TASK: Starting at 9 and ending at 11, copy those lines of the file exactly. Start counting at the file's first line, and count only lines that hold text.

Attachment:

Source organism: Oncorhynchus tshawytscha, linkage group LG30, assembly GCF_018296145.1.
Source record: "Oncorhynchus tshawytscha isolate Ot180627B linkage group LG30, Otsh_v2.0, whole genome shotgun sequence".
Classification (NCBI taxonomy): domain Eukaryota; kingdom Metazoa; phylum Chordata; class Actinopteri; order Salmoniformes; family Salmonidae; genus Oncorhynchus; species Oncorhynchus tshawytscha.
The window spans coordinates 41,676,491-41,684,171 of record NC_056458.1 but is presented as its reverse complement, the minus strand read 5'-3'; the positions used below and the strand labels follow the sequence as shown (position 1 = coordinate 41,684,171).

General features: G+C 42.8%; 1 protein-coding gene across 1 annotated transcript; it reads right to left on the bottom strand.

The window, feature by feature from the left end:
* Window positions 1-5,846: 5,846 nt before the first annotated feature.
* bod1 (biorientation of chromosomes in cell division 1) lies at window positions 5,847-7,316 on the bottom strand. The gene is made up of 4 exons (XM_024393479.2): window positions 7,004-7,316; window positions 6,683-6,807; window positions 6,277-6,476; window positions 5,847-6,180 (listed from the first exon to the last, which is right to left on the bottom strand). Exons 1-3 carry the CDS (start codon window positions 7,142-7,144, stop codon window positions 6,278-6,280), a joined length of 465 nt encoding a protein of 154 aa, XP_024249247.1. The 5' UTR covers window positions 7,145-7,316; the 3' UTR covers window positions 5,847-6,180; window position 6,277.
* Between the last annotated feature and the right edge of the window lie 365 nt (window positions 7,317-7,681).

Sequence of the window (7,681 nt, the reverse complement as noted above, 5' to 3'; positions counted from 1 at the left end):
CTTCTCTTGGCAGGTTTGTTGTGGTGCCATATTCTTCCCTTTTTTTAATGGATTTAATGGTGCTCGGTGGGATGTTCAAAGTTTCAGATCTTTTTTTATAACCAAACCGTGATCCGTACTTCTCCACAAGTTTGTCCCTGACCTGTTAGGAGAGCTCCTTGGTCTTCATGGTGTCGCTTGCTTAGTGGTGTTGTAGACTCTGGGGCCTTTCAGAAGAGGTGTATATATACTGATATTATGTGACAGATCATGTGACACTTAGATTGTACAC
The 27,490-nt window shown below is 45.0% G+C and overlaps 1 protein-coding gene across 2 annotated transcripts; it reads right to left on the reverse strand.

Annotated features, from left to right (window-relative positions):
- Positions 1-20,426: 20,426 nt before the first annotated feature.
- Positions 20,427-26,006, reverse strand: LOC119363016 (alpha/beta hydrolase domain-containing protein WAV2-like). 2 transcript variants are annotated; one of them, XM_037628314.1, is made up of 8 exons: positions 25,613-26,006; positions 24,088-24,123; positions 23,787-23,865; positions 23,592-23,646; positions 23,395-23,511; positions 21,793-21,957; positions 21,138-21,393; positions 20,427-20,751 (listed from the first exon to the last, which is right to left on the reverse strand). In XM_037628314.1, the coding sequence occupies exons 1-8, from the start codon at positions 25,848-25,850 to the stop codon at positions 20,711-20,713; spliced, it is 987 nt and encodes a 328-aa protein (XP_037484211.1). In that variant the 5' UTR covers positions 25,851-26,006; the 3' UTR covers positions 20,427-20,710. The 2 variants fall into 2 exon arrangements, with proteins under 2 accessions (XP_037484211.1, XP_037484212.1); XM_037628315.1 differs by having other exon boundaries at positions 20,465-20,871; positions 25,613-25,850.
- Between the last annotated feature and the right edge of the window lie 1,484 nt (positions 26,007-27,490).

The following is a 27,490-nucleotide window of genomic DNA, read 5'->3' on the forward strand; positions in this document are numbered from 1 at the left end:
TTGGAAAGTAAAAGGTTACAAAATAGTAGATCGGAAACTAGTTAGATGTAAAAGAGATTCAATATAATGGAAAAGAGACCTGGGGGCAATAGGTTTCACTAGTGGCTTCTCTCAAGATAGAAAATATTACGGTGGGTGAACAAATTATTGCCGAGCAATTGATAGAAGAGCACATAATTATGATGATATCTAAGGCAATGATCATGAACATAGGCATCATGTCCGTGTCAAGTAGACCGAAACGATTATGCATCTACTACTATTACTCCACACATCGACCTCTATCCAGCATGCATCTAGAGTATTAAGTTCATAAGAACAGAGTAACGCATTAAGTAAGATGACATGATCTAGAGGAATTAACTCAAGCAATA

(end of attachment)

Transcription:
* Between the last annotated feature and the right edge of the window lie 365 nt (window positions 7,317-7,681).

Sequence of the window (7,681 nt, the reverse complement as noted above, 5' to 3'; positions counted from 1 at the left end):
CTTCTCTTGGCAGGTTTGTTGTGGTGCCATATTCTTCCCTTTTTTTAATGGATTTAATGGTGCTCGGTGGGATGTTCAAAGTTTCAGATCTTTTTTTATAACCAAACCGTGATCCGTACTTCTCCACAAGTTTGTCCCTGACCTGTTAGGAGAGCTCCTTGGTCTTCATGGTGTCGCTTGCTTAGTGGTGTTGTAGACTCTGGGGCCTTTCAGAAGAGGTGTATATATACTGATATTATGTGACAGATCATGTGACACTTAGATTGTACAC